The glass industry in Venice carves space for the next generation
David Landau, the founder of Venice Glass Week, discusses how Murano is healing old wounds, and the global gaze on the city’s glass industry
The first time Thomas Stearns attempted to have his glass vessels made, he was unceremoniously thrown out of the Venetian studio by an enraged and insulted master. Ignoring the traditional craft’s prescription for symmetry and balance, his soulful, organic vessels proved too radical for the orthodox sensibilities of the artisan. ‘After showing him his drawings and models,’ retells Venice Glass Week organiser David Landau, ‘he began shouting at him and showing him the door, claiming he could never work for such a freak.’
The native Oklahoman had arrived in Venice in 1960 on a Fulbright scholarship, having first seen the work of Venini in a magazine stateside. Stearns sought out the businessman and his cabal of glass masters to learn how to render in 3D the two-dimensional glasswork that he had already been producing in America. Eventually, he was able to find a young and more open-minded glassmaker to realise his visions, but the indignities didn’t end there.
His prized pieces ‘Cappello del Doge’ and ‘Facciate di Venezia’ were awarded the prestigious Gold Lion for glasswork (once a category unto itself) at the 31st Biennale in 1962, but the honour was stripped when it was realised the artist wasn’t a native Italian. ‘They gave the prize to the second best,’ Landau says of the historic scandal.
Sixty years after Stearns, attitudes have certainly changed. Venice Glass Week, now in its third year, is presenting a retrospective of his work as the headlining event. Curated by glass historian Marino Barovier and shown at Le Stanze Del Vetro on San Giorgio Maggiore island, the exhibition gathers some of the most prized pieces Stearns created during his time at Venini, shining a light on the technical skill and inspired forms that went so unappreciated at the time. In addition to the Stearns show, the Murano Glass Museum is presenting a selection of work from mid-century Finnish artist and graphic designer Tapio Wirkkala, whose exceptional work fuses Scandinavian design sense with the material possibilities of Venetian glass.
More than just an accounting of the past, Venice Glass Week looks towards the future. Spanning 180 events and exhibitions over nine days, the program brings international attention to the myriad of talented contemporary designers working in Murano. Concerned with the dwindling numbers of operational furnaces and onslaught of cheap fake souvenirs shipped in from abroad, Landau founded Venice Glass Week as a way of promoting and preserving the millennium-old art.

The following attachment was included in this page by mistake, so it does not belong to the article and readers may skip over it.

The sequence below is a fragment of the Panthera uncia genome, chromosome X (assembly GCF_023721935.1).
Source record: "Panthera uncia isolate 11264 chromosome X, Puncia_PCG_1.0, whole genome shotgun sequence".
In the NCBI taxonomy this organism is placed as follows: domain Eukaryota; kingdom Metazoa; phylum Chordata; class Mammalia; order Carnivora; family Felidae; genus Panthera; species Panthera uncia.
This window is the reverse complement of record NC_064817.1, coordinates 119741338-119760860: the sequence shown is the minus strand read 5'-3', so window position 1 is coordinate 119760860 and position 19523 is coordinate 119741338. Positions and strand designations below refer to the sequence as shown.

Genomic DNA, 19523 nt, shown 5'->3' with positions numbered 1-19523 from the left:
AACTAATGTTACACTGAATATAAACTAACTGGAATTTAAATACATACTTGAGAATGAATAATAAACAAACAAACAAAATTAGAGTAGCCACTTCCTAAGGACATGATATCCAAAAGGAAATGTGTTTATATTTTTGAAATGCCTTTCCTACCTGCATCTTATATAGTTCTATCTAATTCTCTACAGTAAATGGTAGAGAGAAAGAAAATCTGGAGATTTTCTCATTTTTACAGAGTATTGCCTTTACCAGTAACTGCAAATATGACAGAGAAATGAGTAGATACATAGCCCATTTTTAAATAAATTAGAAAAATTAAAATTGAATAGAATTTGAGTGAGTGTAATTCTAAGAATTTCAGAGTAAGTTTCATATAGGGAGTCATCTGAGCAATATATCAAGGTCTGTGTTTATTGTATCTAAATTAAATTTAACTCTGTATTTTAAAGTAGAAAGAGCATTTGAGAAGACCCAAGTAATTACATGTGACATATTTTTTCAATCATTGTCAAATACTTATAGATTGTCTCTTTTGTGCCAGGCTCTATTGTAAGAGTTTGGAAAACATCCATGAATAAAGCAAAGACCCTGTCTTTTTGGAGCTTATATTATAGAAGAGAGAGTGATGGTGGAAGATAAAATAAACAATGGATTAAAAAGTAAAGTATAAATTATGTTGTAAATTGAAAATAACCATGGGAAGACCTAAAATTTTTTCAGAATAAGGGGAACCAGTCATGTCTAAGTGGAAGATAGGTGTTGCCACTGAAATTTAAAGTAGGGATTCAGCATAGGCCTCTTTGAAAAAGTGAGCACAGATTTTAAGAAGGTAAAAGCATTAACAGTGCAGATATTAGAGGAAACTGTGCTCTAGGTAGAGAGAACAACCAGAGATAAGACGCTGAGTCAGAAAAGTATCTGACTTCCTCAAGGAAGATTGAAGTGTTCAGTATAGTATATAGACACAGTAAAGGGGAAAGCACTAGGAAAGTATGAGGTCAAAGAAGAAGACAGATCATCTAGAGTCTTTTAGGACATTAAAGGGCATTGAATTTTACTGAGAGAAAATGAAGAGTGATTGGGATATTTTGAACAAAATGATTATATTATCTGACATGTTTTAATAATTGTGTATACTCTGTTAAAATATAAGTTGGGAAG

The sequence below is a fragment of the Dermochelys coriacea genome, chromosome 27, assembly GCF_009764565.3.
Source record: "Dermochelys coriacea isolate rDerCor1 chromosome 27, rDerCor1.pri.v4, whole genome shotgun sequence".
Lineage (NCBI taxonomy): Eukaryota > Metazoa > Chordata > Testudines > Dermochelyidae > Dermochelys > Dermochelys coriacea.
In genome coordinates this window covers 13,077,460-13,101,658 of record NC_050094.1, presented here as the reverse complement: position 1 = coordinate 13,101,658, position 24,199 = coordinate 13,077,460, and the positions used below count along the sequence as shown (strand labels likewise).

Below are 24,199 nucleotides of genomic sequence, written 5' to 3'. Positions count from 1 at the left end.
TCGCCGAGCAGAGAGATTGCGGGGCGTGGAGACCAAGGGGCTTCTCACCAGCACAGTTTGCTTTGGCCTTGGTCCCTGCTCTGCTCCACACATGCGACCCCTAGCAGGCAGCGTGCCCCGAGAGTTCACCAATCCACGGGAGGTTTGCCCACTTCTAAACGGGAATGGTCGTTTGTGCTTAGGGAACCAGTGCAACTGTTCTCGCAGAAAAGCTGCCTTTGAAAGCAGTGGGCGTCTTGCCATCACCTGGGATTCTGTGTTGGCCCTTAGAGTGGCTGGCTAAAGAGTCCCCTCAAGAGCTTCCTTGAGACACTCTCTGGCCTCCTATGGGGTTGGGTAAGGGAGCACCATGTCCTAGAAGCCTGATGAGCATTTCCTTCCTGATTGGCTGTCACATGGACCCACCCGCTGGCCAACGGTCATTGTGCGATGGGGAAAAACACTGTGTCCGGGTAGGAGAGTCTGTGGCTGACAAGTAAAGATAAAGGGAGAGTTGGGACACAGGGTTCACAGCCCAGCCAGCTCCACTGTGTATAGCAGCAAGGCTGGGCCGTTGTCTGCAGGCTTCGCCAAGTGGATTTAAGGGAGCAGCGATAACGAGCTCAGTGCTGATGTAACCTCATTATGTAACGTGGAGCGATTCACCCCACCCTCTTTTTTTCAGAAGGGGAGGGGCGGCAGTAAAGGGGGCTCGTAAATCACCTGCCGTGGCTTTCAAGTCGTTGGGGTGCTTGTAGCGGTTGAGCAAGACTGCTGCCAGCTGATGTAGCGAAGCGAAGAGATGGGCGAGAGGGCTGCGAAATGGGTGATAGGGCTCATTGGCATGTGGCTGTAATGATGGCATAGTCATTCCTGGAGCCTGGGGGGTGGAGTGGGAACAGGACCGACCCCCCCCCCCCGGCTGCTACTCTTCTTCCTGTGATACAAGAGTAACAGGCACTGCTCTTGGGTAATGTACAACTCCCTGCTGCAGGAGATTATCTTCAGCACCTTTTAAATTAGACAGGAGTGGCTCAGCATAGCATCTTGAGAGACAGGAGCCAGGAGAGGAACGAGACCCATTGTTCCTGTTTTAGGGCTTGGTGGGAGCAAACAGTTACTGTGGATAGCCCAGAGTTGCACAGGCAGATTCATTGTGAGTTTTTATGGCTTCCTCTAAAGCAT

‘The main goal is to help Murano to heal its wounds,’ Landau says of his goals for the project, ‘and become a centre for the production of 21st century, high-quality artistic glass.’ Channelling the global gaze towards local artisans and the international artists that, like Stearns, travel to Venice to have their work realised, Landau hopes that it will set the wheels in motion for the industry to rebound.
‘It’s a question of opening up Murano to the contemporary world’
In addition to the Le Stanze Del Vetro and Murano Glass Museum exhibitions, the newly inaugurated Venice Glass Week Hub presented a group show of contemporary designers spread over multiple locations. Supported by auction house Bonhams, a prize was awarded for the most original work. This year, the first edition, was won by Barbini Specchi, who presented a series of ornately wrought mirrors designed by the likes of Bethan Laura Wood, Martino Gamper and Lucia Massari.
‘Here, you really find the best glassblowers,’ declares Landau, ‘but it’s a question of opening up Murano to the contemporary world.’ He points to programs such as AUTONOMA by local artist and entrepreneur Marcantonio Brandolini d’Adda, which connects artists working from abroad with skilled local glass artisans in hopes of disseminating and promoting the historic craft. ‘More and more artists are coming, younger artists are coming,’ he says of the mission, ‘it’s a sign that things are moving.’ §